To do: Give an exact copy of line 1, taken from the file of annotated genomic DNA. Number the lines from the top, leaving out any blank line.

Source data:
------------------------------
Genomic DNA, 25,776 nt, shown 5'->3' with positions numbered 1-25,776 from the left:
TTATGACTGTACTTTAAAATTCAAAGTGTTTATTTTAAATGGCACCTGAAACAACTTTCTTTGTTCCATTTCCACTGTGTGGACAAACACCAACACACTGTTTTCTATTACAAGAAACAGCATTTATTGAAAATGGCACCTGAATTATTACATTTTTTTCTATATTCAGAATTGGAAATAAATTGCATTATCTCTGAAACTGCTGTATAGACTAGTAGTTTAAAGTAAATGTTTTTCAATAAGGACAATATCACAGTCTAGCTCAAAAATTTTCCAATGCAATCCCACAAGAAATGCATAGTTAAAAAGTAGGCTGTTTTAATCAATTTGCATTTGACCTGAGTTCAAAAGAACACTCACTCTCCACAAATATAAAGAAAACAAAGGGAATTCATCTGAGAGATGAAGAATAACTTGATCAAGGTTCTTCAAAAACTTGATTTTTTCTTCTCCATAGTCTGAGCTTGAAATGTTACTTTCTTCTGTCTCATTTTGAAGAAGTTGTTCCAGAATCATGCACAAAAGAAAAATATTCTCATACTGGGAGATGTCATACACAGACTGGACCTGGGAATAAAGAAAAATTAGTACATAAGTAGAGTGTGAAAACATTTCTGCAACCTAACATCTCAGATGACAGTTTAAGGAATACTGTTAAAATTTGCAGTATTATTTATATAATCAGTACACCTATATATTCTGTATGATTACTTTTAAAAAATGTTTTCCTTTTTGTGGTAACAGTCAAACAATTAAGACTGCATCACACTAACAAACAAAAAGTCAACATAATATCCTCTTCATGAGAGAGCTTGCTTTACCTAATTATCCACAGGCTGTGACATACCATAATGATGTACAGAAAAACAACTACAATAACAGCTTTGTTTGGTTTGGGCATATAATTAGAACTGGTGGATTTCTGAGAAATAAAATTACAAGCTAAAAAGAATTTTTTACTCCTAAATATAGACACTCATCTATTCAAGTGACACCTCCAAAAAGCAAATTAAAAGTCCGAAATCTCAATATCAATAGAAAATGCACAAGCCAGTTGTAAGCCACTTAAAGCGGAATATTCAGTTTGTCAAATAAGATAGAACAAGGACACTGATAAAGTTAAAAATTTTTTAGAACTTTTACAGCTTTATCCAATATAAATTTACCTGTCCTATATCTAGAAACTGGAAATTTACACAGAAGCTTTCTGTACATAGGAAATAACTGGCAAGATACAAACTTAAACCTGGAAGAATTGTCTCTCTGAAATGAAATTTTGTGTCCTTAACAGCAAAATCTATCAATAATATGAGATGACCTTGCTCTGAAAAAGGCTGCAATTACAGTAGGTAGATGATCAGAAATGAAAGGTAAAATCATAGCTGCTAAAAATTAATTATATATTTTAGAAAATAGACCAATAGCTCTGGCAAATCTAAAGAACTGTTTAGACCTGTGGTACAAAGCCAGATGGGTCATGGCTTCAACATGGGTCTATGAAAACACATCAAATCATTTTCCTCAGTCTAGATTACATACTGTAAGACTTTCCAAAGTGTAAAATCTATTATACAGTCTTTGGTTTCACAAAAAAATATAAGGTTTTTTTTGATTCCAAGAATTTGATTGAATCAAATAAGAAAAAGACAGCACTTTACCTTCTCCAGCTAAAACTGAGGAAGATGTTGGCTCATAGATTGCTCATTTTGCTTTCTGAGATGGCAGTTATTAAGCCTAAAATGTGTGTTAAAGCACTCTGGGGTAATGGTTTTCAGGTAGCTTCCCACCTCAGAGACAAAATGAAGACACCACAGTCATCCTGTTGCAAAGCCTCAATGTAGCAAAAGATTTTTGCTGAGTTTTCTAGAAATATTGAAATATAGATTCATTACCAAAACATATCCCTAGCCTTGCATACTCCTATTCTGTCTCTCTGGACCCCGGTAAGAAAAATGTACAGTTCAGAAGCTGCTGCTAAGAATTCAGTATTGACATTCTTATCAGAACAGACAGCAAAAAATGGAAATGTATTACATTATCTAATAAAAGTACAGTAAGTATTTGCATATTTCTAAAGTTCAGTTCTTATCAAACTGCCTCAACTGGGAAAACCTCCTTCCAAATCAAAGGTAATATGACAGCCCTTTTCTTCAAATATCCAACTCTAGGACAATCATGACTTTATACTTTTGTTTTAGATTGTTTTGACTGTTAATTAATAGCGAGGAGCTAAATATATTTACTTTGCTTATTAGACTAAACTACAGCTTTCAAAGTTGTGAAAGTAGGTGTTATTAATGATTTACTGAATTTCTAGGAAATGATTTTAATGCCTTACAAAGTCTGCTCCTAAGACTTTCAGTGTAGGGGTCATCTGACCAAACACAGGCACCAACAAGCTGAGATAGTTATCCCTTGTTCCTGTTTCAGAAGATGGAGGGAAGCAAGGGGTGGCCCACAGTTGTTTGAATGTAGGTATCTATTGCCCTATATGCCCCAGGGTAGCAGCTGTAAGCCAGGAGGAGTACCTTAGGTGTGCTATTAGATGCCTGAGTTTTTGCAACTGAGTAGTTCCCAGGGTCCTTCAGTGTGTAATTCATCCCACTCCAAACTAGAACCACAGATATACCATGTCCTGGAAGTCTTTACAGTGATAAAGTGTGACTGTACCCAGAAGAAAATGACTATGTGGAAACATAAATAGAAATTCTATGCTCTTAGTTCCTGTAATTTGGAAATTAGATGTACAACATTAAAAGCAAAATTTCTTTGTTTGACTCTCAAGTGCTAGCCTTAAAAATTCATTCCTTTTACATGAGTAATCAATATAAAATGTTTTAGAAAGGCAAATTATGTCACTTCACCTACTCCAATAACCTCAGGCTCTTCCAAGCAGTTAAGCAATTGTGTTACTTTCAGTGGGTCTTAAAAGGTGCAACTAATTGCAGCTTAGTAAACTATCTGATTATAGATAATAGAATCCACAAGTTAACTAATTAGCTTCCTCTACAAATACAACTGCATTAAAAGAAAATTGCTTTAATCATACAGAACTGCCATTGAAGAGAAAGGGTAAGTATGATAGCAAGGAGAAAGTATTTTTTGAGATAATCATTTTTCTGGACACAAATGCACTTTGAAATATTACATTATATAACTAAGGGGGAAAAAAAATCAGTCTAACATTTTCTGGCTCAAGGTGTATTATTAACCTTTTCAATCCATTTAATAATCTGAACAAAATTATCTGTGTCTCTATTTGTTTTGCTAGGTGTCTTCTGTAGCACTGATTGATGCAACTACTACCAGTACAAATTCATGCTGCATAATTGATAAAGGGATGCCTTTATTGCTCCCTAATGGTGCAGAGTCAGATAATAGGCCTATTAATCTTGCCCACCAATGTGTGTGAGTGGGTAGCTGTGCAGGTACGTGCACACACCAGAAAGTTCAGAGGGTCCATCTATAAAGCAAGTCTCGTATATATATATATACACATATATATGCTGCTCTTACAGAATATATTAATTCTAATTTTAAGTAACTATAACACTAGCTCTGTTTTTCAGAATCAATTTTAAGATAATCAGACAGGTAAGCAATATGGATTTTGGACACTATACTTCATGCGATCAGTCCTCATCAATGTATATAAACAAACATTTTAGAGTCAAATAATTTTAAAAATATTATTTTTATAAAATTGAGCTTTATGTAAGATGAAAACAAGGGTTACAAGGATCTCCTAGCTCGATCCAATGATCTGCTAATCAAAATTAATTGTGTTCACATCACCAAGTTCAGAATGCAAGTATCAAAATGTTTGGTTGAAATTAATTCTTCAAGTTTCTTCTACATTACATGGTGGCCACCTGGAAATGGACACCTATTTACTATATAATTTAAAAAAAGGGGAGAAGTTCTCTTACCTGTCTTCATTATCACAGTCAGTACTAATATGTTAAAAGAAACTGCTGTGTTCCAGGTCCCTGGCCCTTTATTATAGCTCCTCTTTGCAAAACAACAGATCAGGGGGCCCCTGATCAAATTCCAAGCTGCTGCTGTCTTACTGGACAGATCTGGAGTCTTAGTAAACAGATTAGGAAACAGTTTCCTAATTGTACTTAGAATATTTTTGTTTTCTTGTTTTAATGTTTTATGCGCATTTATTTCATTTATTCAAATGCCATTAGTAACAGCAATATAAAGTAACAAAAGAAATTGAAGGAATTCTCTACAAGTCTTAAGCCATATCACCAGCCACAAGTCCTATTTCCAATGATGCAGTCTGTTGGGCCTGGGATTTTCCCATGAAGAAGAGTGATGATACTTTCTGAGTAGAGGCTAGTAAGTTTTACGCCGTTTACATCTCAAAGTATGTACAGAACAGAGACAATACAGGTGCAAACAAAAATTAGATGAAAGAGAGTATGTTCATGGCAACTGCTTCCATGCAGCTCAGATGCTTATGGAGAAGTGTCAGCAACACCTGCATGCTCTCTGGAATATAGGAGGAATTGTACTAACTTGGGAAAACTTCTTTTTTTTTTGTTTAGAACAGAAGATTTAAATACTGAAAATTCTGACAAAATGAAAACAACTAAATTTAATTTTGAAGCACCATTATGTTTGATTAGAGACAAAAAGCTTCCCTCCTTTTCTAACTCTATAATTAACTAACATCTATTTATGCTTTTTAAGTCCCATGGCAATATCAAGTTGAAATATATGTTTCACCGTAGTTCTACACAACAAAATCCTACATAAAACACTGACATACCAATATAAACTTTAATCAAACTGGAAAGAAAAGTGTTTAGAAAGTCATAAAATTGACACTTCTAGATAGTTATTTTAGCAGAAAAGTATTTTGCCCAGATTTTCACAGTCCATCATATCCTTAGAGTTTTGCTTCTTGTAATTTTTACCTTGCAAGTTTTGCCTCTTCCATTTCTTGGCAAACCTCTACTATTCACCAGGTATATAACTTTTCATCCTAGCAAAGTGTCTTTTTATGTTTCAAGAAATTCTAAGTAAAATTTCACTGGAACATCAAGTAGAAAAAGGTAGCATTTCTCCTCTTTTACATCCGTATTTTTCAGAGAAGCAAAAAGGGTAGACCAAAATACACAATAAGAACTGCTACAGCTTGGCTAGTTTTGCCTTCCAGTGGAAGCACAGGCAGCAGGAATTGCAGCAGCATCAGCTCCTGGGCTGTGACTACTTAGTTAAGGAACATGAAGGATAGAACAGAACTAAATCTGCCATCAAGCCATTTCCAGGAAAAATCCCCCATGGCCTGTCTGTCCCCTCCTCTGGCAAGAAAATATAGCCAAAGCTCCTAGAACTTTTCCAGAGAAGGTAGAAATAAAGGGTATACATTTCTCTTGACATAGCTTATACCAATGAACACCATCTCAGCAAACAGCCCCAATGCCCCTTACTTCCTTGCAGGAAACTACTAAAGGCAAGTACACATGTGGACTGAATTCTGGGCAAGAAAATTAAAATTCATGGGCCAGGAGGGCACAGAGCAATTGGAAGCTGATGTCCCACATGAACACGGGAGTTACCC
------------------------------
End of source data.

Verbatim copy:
Genomic DNA, 25,776 nt, shown 5'->3' with positions numbered 1-25,776 from the left: